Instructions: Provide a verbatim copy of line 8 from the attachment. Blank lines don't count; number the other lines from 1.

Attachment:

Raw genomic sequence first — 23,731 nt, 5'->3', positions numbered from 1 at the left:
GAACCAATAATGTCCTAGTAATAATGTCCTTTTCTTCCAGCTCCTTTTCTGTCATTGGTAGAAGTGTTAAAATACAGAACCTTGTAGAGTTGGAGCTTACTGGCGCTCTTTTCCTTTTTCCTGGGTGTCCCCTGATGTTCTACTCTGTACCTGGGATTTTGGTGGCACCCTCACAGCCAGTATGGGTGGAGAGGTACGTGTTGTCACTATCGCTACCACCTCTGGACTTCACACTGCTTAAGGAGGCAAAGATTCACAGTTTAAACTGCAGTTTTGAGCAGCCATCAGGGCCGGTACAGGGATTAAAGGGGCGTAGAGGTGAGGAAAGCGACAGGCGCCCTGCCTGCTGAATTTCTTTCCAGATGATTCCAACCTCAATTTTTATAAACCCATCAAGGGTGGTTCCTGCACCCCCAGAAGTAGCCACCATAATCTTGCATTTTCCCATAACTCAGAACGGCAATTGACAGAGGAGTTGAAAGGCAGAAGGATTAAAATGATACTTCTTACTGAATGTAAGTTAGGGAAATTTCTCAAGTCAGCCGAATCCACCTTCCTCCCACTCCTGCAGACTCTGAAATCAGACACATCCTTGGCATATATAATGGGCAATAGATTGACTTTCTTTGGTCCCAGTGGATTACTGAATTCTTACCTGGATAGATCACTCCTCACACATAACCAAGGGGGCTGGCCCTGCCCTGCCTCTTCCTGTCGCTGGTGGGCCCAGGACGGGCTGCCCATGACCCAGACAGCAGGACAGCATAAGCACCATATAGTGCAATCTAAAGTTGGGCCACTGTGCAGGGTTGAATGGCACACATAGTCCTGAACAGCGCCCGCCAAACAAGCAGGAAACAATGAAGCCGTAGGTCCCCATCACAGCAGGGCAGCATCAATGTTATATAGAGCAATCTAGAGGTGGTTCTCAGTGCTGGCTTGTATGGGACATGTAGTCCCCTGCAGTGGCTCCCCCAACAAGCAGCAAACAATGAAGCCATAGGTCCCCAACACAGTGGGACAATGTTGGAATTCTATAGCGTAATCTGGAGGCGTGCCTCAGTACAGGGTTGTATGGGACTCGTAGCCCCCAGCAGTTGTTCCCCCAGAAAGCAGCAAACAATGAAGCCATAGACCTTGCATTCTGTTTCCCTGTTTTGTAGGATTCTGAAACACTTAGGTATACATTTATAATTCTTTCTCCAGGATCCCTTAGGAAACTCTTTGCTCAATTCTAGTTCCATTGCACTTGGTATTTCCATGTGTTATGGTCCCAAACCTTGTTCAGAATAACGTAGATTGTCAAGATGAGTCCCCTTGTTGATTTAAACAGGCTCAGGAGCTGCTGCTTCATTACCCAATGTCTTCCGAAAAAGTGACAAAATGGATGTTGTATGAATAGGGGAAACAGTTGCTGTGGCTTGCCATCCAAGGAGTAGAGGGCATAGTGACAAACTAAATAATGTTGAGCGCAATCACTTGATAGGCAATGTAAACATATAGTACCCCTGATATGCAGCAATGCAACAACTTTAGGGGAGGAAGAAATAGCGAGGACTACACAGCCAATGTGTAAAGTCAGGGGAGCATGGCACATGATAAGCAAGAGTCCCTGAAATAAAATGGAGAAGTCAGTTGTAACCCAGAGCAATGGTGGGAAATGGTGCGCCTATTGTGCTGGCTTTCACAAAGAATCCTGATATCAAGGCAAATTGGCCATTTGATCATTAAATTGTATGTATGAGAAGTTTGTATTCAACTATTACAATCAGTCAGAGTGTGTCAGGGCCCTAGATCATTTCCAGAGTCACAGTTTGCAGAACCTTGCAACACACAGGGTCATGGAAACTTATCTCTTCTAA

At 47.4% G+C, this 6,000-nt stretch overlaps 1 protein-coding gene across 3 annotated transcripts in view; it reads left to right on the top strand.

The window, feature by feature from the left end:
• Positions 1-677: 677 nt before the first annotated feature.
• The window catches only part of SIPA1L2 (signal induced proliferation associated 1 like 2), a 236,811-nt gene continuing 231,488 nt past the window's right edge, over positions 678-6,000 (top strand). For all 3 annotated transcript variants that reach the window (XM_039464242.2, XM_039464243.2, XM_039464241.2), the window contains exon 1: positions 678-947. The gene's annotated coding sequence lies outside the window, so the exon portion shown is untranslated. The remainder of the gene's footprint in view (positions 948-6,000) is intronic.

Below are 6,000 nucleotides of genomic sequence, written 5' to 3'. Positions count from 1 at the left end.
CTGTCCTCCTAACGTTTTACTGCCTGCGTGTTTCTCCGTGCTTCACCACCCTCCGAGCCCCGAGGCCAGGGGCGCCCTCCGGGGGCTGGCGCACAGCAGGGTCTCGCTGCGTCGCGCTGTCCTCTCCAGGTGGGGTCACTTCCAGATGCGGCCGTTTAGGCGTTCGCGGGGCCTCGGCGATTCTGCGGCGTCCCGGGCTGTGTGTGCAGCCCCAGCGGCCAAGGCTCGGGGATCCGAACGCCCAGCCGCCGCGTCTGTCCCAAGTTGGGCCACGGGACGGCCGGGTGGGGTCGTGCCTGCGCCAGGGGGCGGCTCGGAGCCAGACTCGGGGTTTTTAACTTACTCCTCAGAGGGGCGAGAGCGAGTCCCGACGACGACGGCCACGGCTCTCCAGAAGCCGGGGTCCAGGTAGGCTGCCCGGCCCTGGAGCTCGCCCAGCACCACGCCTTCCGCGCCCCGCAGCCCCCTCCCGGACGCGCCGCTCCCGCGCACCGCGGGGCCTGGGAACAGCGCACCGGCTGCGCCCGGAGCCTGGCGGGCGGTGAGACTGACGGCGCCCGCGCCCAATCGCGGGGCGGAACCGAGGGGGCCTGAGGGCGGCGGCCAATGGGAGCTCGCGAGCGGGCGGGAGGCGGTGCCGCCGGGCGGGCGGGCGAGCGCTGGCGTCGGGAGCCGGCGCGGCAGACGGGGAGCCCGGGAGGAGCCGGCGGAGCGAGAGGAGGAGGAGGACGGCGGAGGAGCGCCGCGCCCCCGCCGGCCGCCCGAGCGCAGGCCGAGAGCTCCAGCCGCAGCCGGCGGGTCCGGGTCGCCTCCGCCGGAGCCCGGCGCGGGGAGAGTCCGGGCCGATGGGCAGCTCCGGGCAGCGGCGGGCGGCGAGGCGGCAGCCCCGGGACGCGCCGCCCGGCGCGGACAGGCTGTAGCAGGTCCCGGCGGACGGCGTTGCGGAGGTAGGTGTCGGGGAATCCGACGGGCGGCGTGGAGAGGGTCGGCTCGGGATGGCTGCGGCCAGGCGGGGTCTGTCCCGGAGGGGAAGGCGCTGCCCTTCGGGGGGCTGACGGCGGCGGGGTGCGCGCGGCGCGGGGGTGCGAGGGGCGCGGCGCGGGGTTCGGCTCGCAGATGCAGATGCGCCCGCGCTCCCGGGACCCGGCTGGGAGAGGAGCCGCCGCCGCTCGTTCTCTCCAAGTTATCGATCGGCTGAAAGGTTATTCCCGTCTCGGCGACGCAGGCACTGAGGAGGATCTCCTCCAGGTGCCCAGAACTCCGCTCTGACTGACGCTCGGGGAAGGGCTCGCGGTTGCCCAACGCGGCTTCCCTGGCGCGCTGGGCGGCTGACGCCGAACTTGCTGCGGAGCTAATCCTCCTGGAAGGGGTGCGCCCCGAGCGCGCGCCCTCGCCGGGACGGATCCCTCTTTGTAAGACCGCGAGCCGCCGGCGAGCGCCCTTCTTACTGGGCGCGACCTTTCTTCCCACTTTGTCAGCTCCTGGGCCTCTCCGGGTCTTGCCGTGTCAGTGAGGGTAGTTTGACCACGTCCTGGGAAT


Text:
CTGTCCTCCTAACGTTTTACTGCCTGCGTGTTTCTCCGTGCTTCACCACCCTCCGAGCCCCGAGGCCAGGGGCGCCCTCCGGGGGCTGGCGCACAGCAGGGTCTCGCTGCGTCGCGCTGTCCTCTCCAGGTGGGGTCACTTCCAGATGCGGCCGTTTAGGCGTTCGCGGGGCCTCGGCGATTCTGCGGCGTCCCGGGCTGTGTGTGCAGCCCCAGCGGCCAAGGCTCGGGGATCCGAACGCCCAGCCGCCGCGTCTGTCCCAAGTTGGGCCACGGGACGGCCGGGTGGGGTCGTGCCTGCGCCAGGGGGCGGCTCGGAGCCAGACTCGGGGTTTTTAACTTACTCCTCAGAGGGGCGAGAGCGAGTCCCGACGACGACGGCCACGGCTCTCCAGAAGCCGGGGTCCAGGTAGGCTGCCCGGCCCTGGAGCTCGCCCAGCACCACGCCTTCCGCGCCCCGCAGCCCCCTCCCGGACGCGCCGCTCCCGCGCACCGCGGGGCCTGGGAACAGCGCACCGGCTGCGCCCGGAGCCTGGCGGGCGGTGAGACTGACGGCGCCCGCGCCCAATCGCGGGGCGGAACCGAGGGGGCCTGAGGGCGGCGGCCAATGGGAGCTCGCGAGCGGGCGGGAGGCGGTGCCGCCGGGCGGGCGGGCGAGCGCTGGCGTCGGGAGCCGGCGCGGCAGACGGGGAGCCCGGGAGGAGCCGGCGGAGCGAGAGGAGGAGGAGGACGGCGGAGGAGCGCCGCGCCCCCGCCGGCCGCCCGAGCGCAGGCCGAGAGCTCCAGCCGCAGCCGGCGGGTCCGGGTCGCCTCCGCCGGAGCCCGGCGCGGGGAGAGTCCGGGCCGATGGGCAGCTCCGGGCAGCGGCGGGCGGCGAGGCGGCAGCCCCGGGACGCGCCGCCCGGCGCGGACAGGCTGTAGCAGGTCCCGGCGGACGGCGTTGCGGAGGTAGGTGTCGGGGAATCCGACGGGCGGCGTGGAGAGGGTCGGCTCGGGATGGCTGCGGCCAGGCGGGGTCTGTCCCGGAGGGGAAGGCGCTGCCCTTCGGGGGGCTGACGGCGGCGGGGTGCGCGCGGCGCGGGGGTGCGAGGGGCGCGGCGCGGGGTTCGGCTCGCAGATGCAGATGCGCCCGCGCTCCCGGGACCCGGCTGGGAGAGGAGCCGCCGCCGCTCGTTCTCTCCAAGTTATCGATCGGCTGAAAGGTTATTCCCGTCTCGGCGACGCAGGCACTGAGGAGGATCTCCTCCAGGTGCCCAGAACTCCGCTCTGACTGACGCTCGGGGAAGGGCTCGCGGTTGCCCAACGCGGCTTCCCTGGCGCGCTGGGCGGCTGACGCCGAACTTGCTGCGGAGCTAATCCTCCTGGAAGGGGTGCGCCCCGAGCGCGCGCCCTCGCCGGGACGGATCCCTCTTTGTAAGACCGCGAGCCGCCGGCGAGCGCCCTTCTTACTGGGCGCGACCTTTCTTCCCACTTTGTCAGCTCCTGGGCCTCTCCGGGTCTTGCCGTGTCAGTGAGGGTAGTTTGACCACGTCCTGGGAAT